60 million years of glaciation in the Transantarctic Mountains

Iestyn D. Barr, Matteo Spagnolo, Brice R. Rea, Robert G. Bingham, Rachel P. Oien, Kathryn Adamson, Jeremy C. Ely, Donal J. Mullan, Ramón Pellitero, Matt D. Tomkins

Research output: Contribution to journalArticlepeer-review

Abstract

The Antarctic continent reached its current polar location ~83 Ma and became shrouded by ice sheets ~34 Ma, coincident with dramatic global cooling at the Eocene-Oligocene boundary. However, it is not known whether the first Antarctic glaciers formed immediately prior to this or were present significantly earlier. Here we show that mountain glaciers were likely present in the Transantarctic Mountains during the Late Palaeocene (~60–56 Ma) and middle Eocene (~48–40 Ma). Temperate (warm-based) glaciers were prevalent during the Late Eocene (~40–34 Ma) and, in reduced numbers, during the Oligocene (~34–23 Ma), before larger, likely cold-based, ice masses (including ice sheets) dominated. Some temperate mountain glaciers were present during the Miocene Climatic Optimum (~15 Ma), before a widespread switch to cold-based glaciation. Our findings highlight the longevity of glaciation in Antarctica and suggest that glaciers were present even during the Early-Cenozoic greenhouse world.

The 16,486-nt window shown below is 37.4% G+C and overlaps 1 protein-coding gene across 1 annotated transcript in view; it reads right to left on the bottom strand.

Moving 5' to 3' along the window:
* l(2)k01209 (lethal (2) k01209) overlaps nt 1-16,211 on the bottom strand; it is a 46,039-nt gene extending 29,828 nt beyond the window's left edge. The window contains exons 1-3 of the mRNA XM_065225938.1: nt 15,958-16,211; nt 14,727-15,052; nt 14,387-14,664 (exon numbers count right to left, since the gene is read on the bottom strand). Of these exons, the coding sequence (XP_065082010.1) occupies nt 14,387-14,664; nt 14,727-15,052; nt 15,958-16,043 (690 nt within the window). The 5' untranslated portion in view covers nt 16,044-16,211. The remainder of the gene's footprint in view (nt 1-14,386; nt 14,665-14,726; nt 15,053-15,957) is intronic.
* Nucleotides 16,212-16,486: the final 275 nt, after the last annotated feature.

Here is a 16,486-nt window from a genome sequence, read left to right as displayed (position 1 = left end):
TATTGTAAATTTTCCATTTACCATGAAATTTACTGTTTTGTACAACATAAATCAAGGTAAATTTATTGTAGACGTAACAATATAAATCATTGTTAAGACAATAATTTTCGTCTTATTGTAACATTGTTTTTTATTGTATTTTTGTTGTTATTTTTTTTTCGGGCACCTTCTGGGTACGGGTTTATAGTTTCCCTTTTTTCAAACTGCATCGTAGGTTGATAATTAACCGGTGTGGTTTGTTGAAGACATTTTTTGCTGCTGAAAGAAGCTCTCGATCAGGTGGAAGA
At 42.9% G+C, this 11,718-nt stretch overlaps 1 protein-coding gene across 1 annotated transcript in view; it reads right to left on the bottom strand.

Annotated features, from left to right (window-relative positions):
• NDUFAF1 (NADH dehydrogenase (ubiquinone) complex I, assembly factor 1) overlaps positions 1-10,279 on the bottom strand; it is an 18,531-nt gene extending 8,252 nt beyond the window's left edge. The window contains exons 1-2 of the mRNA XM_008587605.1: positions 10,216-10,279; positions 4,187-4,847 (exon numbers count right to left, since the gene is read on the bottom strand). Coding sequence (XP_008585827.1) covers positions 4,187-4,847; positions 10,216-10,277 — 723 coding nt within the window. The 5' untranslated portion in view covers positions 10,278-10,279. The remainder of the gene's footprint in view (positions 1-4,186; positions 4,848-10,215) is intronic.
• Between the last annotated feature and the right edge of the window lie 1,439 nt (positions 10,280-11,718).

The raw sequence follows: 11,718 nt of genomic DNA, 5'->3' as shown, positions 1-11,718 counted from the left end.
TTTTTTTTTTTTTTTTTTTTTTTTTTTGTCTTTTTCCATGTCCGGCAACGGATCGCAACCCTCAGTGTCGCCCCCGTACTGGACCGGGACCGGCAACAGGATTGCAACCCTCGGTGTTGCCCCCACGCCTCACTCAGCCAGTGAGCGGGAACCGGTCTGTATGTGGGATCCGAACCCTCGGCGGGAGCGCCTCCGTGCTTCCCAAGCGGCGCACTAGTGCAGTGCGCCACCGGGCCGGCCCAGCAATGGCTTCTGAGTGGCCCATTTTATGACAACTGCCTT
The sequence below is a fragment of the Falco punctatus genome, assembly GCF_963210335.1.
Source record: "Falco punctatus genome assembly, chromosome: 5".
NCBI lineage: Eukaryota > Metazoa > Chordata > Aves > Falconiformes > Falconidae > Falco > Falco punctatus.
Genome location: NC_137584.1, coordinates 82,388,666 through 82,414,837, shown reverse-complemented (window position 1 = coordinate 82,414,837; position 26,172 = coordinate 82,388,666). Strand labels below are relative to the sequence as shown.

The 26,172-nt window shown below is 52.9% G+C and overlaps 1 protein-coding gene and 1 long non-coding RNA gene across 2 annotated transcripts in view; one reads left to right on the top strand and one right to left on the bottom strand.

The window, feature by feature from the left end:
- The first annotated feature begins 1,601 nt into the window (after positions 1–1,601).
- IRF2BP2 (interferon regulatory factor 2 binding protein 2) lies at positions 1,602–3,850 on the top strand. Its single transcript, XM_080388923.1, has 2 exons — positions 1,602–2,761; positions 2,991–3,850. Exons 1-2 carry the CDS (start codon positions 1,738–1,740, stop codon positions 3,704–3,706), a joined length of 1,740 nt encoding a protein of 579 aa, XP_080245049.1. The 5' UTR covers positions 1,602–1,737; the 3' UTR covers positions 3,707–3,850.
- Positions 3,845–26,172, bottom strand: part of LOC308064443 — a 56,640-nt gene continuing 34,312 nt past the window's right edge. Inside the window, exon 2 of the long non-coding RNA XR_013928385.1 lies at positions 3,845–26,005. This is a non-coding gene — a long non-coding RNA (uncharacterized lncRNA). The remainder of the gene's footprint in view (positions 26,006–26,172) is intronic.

Original languageEnglish
Article number5526
JournalNature Communications
Volume13
Issue number1
DOIs
Publication statusPublished - 12 Sep 2022

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